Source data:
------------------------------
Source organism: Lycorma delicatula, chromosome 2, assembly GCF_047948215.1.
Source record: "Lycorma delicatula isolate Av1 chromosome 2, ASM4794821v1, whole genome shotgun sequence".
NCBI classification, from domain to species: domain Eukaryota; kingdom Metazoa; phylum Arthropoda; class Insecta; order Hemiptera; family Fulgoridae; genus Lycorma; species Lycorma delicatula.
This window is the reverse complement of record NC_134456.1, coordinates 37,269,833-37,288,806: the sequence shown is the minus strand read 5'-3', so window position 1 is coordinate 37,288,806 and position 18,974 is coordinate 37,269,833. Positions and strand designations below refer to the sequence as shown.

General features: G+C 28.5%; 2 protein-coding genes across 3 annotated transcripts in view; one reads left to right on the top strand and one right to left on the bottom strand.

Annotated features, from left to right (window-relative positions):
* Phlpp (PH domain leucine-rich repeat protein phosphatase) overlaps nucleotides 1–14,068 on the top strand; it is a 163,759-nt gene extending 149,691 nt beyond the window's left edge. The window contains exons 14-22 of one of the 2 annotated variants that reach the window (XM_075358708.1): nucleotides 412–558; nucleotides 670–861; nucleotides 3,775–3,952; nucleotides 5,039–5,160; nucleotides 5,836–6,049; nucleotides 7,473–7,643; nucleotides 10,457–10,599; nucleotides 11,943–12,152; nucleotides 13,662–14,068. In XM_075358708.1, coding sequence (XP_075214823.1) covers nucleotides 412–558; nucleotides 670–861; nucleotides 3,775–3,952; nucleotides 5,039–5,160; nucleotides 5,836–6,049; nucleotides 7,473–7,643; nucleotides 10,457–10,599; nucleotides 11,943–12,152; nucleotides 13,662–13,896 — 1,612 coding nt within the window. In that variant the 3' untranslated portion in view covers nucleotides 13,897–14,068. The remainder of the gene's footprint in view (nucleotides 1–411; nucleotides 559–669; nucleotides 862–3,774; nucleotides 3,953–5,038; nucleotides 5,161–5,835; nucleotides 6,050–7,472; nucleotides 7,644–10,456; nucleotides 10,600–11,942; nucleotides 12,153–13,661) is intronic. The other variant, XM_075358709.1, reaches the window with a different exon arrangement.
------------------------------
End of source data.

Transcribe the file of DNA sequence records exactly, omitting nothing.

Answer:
Source organism: Lycorma delicatula, chromosome 2, assembly GCF_047948215.1.
Source record: "Lycorma delicatula isolate Av1 chromosome 2, ASM4794821v1, whole genome shotgun sequence".
NCBI classification, from domain to species: domain Eukaryota; kingdom Metazoa; phylum Arthropoda; class Insecta; order Hemiptera; family Fulgoridae; genus Lycorma; species Lycorma delicatula.
This window is the reverse complement of record NC_134456.1, coordinates 37,269,833-37,288,806: the sequence shown is the minus strand read 5'-3', so window position 1 is coordinate 37,288,806 and position 18,974 is coordinate 37,269,833. Positions and strand designations below refer to the sequence as shown.

General features: G+C 28.5%; 2 protein-coding genes across 3 annotated transcripts in view; one reads left to right on the top strand and one right to left on the bottom strand.

Annotated features, from left to right (window-relative positions):
* Phlpp (PH domain leucine-rich repeat protein phosphatase) overlaps nucleotides 1–14,068 on the top strand; it is a 163,759-nt gene extending 149,691 nt beyond the window's left edge. The window contains exons 14-22 of one of the 2 annotated variants that reach the window (XM_075358708.1): nucleotides 412–558; nucleotides 670–861; nucleotides 3,775–3,952; nucleotides 5,039–5,160; nucleotides 5,836–6,049; nucleotides 7,473–7,643; nucleotides 10,457–10,599; nucleotides 11,943–12,152; nucleotides 13,662–14,068. In XM_075358708.1, coding sequence (XP_075214823.1) covers nucleotides 412–558; nucleotides 670–861; nucleotides 3,775–3,952; nucleotides 5,039–5,160; nucleotides 5,836–6,049; nucleotides 7,473–7,643; nucleotides 10,457–10,599; nucleotides 11,943–12,152; nucleotides 13,662–13,896 — 1,612 coding nt within the window. In that variant the 3' untranslated portion in view covers nucleotides 13,897–14,068. The remainder of the gene's footprint in view (nucleotides 1–411; nucleotides 559–669; nucleotides 862–3,774; nucleotides 3,953–5,038; nucleotides 5,161–5,835; nucleotides 6,050–7,472; nucleotides 7,644–10,456; nucleotides 10,600–11,942; nucleotides 12,153–13,661) is intronic. The other variant, XM_075358709.1, reaches the window with a different exon arrangement.